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Web3, blockchain and dApps - Understanding the differences

Whenever we try to chime in on discussions about crypto, we hear terms like blockchain and decentralization. Not long after, web3 and dApps began popping up in the same conversations. Conceptually, you feel like you know what they are, but somehow are unable to pinpoint the distinction between them.

 

But you were right about one thing – web3, blockchain and dApps are all related technologies designed for a more private and secure user experience. While there are clear differences, they live under the same umbrella of cryptography. 

 

To make it incredibly brief, web3 is a decentralized version of the internet where separate computers make up the network; blockchain is what powers that network and dApps are software built on blockchain. They’re like Lego pieces; individually, each may seem mildly interesting, but when put together, they become massive and can take on any form.

 

Web3 as the next-generation internet

For the longest time, web3 has been, more than anything, a concept. A self-actualizing ambition of the innovative minds. 

 

The design is to allow users to take control of the internet they use. Now, you may have winced at the authoritative vibe of that statement, but the current internet we use is much more of a dictatorship.

 

Centralization allows service providers to obtain and record your online data and browsing patterns, including interests and activities. They share these data to consumer brands to bring you tailored advertisements that you or others with the same interests will, let’s say, appreciate. Though it is convenient, the mechanics behind that can make some of us feel icky and disconcerted.

 

That’s not to dismiss the utility of our current internet as it’s still the best form of communication we have, but the aspiration for an environment free of prying eyes has been calling for something new. Changes that, admittedly, are still a ways from realization.

 

Web3 aims to eliminate the central authority of any platform. Instead, a network of computers share the hosting responsibility. This reduces vulnerability and makes it so data only gets shared to authorized users.

 

Since there’s no centralized server, users will not face the risk of service denial or censorship. On the flipside of that, however, a lack of moderation also means harmful materials and content can run wild. Free range propaganda or worse could exist without repercussions, but putting a fence around it would defeat the purpose of decentralizing in the first place.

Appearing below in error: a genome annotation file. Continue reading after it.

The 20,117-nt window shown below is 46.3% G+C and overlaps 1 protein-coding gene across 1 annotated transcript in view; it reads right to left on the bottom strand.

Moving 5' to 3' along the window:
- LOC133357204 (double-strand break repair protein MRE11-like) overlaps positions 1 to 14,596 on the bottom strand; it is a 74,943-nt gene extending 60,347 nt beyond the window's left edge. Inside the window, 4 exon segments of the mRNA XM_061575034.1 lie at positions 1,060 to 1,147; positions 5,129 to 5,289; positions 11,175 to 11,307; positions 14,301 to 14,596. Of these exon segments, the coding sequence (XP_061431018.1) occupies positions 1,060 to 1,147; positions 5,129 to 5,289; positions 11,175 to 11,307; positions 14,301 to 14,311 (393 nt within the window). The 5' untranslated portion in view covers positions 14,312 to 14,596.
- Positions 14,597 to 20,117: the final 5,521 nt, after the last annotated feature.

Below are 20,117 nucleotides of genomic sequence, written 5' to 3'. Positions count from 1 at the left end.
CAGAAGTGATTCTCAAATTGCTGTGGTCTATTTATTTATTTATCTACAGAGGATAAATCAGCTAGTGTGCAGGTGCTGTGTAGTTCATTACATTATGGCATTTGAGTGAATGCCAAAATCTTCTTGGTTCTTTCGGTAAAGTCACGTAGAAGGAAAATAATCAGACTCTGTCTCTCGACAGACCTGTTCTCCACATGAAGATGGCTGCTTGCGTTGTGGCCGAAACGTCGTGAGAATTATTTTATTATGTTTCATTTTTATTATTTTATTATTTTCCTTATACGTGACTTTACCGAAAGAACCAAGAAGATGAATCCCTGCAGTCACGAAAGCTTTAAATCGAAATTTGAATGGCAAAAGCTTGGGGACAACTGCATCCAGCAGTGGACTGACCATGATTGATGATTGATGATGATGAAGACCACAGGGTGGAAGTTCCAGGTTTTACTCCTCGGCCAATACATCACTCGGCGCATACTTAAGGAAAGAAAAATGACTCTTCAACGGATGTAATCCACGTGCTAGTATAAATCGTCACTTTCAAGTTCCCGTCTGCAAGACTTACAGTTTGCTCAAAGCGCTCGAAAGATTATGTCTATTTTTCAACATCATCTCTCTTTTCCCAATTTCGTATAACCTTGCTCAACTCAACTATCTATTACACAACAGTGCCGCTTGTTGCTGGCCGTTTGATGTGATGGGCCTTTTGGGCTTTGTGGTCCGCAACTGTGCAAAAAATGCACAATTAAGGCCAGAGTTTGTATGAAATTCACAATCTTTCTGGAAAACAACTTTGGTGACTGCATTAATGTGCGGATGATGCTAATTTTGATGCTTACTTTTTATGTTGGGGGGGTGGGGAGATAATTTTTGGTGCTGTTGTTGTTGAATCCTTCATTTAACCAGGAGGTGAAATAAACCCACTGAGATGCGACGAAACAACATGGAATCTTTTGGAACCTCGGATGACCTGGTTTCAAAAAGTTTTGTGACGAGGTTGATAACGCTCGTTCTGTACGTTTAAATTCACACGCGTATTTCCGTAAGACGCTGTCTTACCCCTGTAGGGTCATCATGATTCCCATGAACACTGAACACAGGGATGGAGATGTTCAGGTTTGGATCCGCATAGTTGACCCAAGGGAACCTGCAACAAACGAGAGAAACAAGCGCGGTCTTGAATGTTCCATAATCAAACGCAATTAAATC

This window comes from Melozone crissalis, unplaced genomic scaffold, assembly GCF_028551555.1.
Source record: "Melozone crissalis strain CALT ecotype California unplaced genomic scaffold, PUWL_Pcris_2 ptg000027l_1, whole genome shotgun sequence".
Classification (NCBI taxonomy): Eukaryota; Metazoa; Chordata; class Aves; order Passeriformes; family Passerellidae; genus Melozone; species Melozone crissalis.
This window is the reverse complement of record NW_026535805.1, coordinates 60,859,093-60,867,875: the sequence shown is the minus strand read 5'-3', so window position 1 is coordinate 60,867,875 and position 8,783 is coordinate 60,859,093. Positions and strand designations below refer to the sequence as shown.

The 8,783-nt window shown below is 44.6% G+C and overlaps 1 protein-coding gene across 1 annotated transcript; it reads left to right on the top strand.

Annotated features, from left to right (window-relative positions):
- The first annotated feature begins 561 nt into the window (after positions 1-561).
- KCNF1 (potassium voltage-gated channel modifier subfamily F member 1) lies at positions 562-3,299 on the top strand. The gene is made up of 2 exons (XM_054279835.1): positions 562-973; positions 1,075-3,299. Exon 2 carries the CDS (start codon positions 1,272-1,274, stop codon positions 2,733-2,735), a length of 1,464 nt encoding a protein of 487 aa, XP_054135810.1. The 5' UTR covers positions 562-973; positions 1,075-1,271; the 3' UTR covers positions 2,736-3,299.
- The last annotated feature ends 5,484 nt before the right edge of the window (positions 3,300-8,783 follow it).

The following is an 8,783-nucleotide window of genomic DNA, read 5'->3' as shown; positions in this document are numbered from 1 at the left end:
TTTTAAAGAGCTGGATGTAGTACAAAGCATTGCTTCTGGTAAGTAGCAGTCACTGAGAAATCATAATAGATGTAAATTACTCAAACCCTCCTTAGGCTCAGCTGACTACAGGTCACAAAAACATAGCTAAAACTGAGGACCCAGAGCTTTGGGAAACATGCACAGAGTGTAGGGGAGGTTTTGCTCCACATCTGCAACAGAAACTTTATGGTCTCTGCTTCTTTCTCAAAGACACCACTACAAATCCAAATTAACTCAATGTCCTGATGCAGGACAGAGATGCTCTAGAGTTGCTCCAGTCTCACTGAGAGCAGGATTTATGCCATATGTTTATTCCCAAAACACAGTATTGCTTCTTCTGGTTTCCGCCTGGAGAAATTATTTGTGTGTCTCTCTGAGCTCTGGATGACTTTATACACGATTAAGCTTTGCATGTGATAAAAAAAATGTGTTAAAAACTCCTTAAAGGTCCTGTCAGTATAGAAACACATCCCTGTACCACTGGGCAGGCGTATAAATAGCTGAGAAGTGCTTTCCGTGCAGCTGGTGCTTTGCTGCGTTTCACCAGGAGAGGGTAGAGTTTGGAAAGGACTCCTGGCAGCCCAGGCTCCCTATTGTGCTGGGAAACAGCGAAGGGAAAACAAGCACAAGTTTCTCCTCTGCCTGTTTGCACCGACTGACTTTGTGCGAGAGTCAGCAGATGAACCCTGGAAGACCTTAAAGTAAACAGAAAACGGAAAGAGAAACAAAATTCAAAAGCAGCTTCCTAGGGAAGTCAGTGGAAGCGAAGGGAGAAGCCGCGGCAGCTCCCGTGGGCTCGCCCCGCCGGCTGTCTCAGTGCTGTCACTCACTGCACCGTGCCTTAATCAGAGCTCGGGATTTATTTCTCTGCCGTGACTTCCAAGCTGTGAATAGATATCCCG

Blockchain and dApps

Blockchain is what started it all – the origin of decentralization. If web3 is the main story, then blockchain is the prequel. It’s what provides a foundation for a decentralized web and numerous other platforms.

 

Originally, blockchain was created to facilitate transactions – an infrastructure that allows users to transfer data and interact with one another securely and without intermediaries.

 

All transactions are public and congregate into blocks. Each block contains a certain amount of transactions and are visible and accessible by anyone on the blockchain.

 

dApps, or decentralized applications, are software built on blockchain technology. They function much like the regular apps on our phone, except they aren’t monitored and managed by a central server. This means no single entity has more control over the app than the rest. dApps are powered by smart contracts and usually come with a utility token, which is the main currency to access services or digital products. Users often need to purchase these tokens to start using dApps and that creates an economy for the blockchain.

 

There’s a wide variety of dApps on the market, including games and financial services. Some of them contain social and content sharing elements, similar to the social media we know. All of this comes together into an ecosystem that is web3.

Blockchain and dApps on atato custody

Blockchain and web3 will continue to develop, and atato keeps up with every aspect of it.

 

One of our most innovative features is Bring Your Own Chain/Token (BYOC/BYOT). Use this to add any EVM-compatible blockchain to your atato workspace. An average custodian may take months to integrate or not even support a particular chain you want, but BYOC allows users to do that on their own in a few seconds. Once our WalletConnect is live, users will also be able to add their desired dApps and acquire a high level of freedom found hardly anywhere else. 


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